number of troops. In this way Japan
overcomes the disparity between herself
and Russia in size and resources, and it is
this consideration probably that leads her
generals to throw line after line of troops
against entrenchments and the strongest
fortifications, regardless of the human
sacrifice involved. It may well be doubted
whether the people of the Western na
tions, particularly the English and Amer
icans, would uphold their generals who
THE PORTLAND PRIMARIES.
d?ool Theories Don't Count.
Mayor Williams, of Portland, now S2
years of age, was renominated last Satur
day, which shows the people of Portland
do not take much stock In Dr. osiers
theory that a man has reached his best
at 40 and should be put out of exist
ence at 60.
Sure to Be Williams.
Forest, Grove News.
There was no great surprise at the re
sults of Portlands primary election.
Everybody, except the other candidates,
seemed to know that it would bo Williams
again, notwithstanding page after page of
newspaper space was used to exploit tha
greatness of his opponents.
Want a Big Man.
Pilot Rock Record.
Oregon's "grand old man," George H.
tvnuamci was nominated for Mayor of
Portland at the Republican primaries held
In that city last saturaay. nis nomina
tion Indicates the desire on the part of
Portland people to have a big man at
the head of their municipal government
dnrinir the Lewis and Clark Fair. Mr.
Williams has been Mayor of Portland for
the past three years and his administra
tion has been In keeping with the wishes
of the majority.
Muzzle the Politician.
Pendleton East Oregonlan.
So far as the reports come from Port
land everybody Is satisfied with the
primary law. It seems to have given the
satisfaction that Its advocates expected
It to give, and it Is hoped that It is not
nrostituted nor warped to become a tool
of politicians. If there Is anything needed
In Oregon ju3t now (more than another
Senator and two Congressmen) it Is mora
purity in nominations and elections. Poll
tics Is all rigt, but in heaven's name
muzzle and abate the politician.
People Made the Choice.
The result of the primaries in Portland
municipal election was quite a surprise to
politicians In that their figuring was of
no avail. It Is probable that for the first
tlm8 In the history of the city, the people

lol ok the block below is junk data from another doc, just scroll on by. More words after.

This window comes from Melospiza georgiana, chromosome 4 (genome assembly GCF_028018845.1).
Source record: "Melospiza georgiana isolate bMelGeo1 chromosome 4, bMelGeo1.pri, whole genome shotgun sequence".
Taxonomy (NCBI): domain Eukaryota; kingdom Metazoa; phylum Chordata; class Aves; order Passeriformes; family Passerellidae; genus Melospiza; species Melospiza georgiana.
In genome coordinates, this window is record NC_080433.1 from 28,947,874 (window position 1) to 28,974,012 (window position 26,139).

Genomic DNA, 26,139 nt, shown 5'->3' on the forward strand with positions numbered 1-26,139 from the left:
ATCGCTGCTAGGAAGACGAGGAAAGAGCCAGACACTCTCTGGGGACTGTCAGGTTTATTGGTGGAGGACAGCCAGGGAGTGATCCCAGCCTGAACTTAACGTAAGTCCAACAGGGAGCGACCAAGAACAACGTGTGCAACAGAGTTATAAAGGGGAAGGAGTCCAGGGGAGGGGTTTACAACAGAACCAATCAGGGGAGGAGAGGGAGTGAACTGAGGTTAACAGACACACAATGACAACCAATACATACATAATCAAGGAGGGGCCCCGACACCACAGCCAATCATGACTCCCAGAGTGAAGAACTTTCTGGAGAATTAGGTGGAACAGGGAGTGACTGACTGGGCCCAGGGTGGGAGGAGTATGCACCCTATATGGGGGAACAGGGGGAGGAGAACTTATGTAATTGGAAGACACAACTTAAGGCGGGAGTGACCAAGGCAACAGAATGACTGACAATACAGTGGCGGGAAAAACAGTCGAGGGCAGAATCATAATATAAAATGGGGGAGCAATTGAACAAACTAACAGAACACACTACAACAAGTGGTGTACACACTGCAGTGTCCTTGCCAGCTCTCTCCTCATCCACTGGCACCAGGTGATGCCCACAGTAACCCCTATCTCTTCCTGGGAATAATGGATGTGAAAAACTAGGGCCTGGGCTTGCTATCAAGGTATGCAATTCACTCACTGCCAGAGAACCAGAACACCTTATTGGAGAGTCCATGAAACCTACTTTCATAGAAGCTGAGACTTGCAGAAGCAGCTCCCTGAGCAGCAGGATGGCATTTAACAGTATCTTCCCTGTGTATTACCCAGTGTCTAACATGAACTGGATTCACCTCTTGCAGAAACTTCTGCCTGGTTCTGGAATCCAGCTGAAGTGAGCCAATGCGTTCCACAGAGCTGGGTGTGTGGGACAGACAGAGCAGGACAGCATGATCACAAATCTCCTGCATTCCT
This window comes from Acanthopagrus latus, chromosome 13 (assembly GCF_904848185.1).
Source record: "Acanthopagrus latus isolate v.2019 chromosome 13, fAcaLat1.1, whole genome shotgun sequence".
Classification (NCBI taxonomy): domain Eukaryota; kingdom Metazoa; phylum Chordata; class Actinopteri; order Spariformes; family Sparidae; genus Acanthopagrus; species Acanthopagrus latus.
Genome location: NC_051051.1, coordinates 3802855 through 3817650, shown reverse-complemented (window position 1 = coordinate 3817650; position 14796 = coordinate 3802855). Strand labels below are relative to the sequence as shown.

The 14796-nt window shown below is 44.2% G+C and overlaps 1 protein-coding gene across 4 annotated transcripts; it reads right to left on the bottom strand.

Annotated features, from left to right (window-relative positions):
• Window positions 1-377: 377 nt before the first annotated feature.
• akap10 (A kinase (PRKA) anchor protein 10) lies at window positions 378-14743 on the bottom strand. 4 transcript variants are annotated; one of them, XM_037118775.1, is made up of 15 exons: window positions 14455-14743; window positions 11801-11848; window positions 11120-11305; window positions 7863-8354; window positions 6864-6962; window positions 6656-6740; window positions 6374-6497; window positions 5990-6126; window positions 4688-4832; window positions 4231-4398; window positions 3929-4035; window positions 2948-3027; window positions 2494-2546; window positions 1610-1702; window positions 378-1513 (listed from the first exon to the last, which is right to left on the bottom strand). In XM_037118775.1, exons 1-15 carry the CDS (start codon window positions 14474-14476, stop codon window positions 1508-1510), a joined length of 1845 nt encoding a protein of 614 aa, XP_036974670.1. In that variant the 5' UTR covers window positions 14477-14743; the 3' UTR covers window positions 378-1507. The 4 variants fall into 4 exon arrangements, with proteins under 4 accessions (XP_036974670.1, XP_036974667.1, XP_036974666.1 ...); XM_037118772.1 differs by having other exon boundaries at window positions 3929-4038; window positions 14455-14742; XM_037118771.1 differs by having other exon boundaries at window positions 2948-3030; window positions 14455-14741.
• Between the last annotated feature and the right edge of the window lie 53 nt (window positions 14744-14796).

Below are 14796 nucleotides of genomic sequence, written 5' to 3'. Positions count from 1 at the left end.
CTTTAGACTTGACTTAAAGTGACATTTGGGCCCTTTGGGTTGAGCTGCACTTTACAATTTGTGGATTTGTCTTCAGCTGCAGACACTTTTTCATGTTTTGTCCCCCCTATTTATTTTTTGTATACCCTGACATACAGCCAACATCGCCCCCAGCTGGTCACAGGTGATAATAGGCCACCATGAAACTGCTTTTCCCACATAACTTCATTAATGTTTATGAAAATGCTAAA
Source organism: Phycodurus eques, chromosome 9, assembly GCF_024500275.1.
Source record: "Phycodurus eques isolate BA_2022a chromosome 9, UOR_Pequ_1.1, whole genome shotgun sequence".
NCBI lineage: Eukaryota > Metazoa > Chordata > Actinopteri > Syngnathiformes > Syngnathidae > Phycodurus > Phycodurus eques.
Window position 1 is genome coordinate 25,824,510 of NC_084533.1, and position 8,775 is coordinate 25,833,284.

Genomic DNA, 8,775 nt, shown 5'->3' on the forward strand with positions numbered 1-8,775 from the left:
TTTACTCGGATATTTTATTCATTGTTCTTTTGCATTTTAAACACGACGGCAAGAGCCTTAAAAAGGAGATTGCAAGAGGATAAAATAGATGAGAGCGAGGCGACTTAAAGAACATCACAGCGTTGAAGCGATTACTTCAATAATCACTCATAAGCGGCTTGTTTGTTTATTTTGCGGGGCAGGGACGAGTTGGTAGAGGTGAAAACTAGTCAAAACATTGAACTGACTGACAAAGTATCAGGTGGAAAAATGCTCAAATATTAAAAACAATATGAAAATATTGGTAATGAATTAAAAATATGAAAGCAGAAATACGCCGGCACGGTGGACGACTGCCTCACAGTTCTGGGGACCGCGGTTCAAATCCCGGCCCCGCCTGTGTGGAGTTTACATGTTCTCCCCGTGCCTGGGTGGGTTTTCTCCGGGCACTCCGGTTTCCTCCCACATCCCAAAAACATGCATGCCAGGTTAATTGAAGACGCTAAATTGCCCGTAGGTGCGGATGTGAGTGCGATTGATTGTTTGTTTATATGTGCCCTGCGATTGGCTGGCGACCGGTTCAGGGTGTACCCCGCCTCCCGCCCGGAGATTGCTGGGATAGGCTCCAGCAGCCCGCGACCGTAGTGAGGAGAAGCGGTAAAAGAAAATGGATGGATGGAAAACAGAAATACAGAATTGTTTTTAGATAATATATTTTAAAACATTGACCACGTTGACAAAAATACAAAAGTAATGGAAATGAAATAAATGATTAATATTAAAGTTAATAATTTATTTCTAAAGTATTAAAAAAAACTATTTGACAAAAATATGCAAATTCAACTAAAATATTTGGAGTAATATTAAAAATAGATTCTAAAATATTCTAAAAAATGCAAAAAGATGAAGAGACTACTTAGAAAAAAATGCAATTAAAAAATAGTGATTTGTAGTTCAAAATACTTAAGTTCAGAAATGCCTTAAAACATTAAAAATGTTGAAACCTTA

have bad the say as to who should be
their standard-bearers. Mayor Williams
was renominated, which was not to tho
liking of the ringleaders, while men who
under the old sign would have been a
power In the contest by reason of their
disregard of honor In political methods'
were snowed under by the voters.
Open and Above Board.
Lewiston Interstate News.
Portland bag just noBUnated candidates
for the city offices under ,a new primary
law, the direct primary. Other localities
were watching the fight with. Interest to
gee bow the direct prbsary would oper-
att. Tit rwraltz aeeat feigUyj Mt&ftcterx..
WAR HAS TAUGHT
might be responsible for such great losses
as arc indicated In the .dispatches received
from Manchuria. It is in regard, how-
ever, to the numbers engaged and tho
numbers lost that the dispatches are the
most misleading, and it may be well to
await confirmation before beliavlng that
107.000 Russians, of the 300,000 reported aa
engaged in the battle of Mukden, wero
killed or wounded or taken prisoners. In
our Civil War General Grant was severe-
ly criticised for the large losses suffered
by the Union troops in the battles of tho
Wilderness. The orders to attack issued
by Lord Roberts, in the latter part of the
Boer war. are said to have contained the
words, "If this be possible without heavy
loss." Yet in neither of these instances
did the losses approach any such percent
age as Is reported in several battles of
tne present war, and, in addition, the
Civil War had been in progress for three
years when the Battle of the Wilderness
was fought, and the latter part of the
uoer war came after two years of
From the records of excessive losses
in battle we may happily turn to the
evidence of the most wonderful Im
provement, shown by the Japanese, that
has taken place In the cure or soldiers
on the march and in camps, and in tho
treatment of tiie wounded. By far the
greater part of ths losses in all previ
ous wars has been due to disease,' these
losses usually exceeding SO per cent of
the total loss, and in some cases, nota
bly In our war with Spain, amounting
to considerably over 90 per cent. By
strict attention to the most advanced
principles of military hygiene, by tho
most careful supervision of the sol
dier's food and of the water he drinks,
by strict application of all necessary
sanitary measures m the camps and
bivouacs, the Japanese have succeeded
in practically eradicating disease as a
source of more than temporary loss to
their armies. The thoroughness with
which these measures are caried out
may be inferred from the statement of
one correspondent, who, in traveling